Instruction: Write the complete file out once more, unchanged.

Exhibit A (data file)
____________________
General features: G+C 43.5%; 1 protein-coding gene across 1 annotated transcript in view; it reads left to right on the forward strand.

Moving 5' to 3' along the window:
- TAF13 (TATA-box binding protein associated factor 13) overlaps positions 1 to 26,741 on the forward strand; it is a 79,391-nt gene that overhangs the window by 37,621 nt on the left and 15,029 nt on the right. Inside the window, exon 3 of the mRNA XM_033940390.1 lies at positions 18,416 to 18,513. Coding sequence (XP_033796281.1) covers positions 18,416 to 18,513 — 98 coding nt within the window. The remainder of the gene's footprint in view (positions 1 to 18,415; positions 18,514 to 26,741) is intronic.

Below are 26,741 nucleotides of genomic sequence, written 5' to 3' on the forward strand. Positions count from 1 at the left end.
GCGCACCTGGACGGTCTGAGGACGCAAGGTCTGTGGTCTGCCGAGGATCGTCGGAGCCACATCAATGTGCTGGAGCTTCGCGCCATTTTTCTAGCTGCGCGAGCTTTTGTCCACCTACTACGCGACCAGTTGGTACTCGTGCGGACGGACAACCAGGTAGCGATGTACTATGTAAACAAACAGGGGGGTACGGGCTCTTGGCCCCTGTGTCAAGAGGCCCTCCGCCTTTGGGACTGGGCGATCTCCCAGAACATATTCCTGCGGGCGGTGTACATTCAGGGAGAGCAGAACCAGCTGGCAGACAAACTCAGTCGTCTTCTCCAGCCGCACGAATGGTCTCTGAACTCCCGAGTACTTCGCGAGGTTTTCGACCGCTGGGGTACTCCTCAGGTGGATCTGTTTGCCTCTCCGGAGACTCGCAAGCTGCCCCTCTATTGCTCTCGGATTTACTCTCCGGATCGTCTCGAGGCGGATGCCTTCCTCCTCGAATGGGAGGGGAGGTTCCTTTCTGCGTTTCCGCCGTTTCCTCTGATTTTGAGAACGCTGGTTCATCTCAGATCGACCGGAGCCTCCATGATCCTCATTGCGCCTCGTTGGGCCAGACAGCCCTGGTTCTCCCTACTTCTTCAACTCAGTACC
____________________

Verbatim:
General features: G+C 43.5%; 1 protein-coding gene across 1 annotated transcript in view; it reads left to right on the forward strand.

Moving 5' to 3' along the window:
- TAF13 (TATA-box binding protein associated factor 13) overlaps positions 1 to 26,741 on the forward strand; it is a 79,391-nt gene that overhangs the window by 37,621 nt on the left and 15,029 nt on the right. Inside the window, exon 3 of the mRNA XM_033940390.1 lies at positions 18,416 to 18,513. Coding sequence (XP_033796281.1) covers positions 18,416 to 18,513 — 98 coding nt within the window. The remainder of the gene's footprint in view (positions 1 to 18,415; positions 18,514 to 26,741) is intronic.

Below are 26,741 nucleotides of genomic sequence, written 5' to 3' on the forward strand. Positions count from 1 at the left end.
GCGCACCTGGACGGTCTGAGGACGCAAGGTCTGTGGTCTGCCGAGGATCGTCGGAGCCACATCAATGTGCTGGAGCTTCGCGCCATTTTTCTAGCTGCGCGAGCTTTTGTCCACCTACTACGCGACCAGTTGGTACTCGTGCGGACGGACAACCAGGTAGCGATGTACTATGTAAACAAACAGGGGGGTACGGGCTCTTGGCCCCTGTGTCAAGAGGCCCTCCGCCTTTGGGACTGGGCGATCTCCCAGAACATATTCCTGCGGGCGGTGTACATTCAGGGAGAGCAGAACCAGCTGGCAGACAAACTCAGTCGTCTTCTCCAGCCGCACGAATGGTCTCTGAACTCCCGAGTACTTCGCGAGGTTTTCGACCGCTGGGGTACTCCTCAGGTGGATCTGTTTGCCTCTCCGGAGACTCGCAAGCTGCCCCTCTATTGCTCTCGGATTTACTCTCCGGATCGTCTCGAGGCGGATGCCTTCCTCCTCGAATGGGAGGGGAGGTTCCTTTCTGCGTTTCCGCCGTTTCCTCTGATTTTGAGAACGCTGGTTCATCTCAGATCGACCGGAGCCTCCATGATCCTCATTGCGCCTCGTTGGGCCAGACAGCCCTGGTTCTCCCTACTTCTTCAACTCAGTACC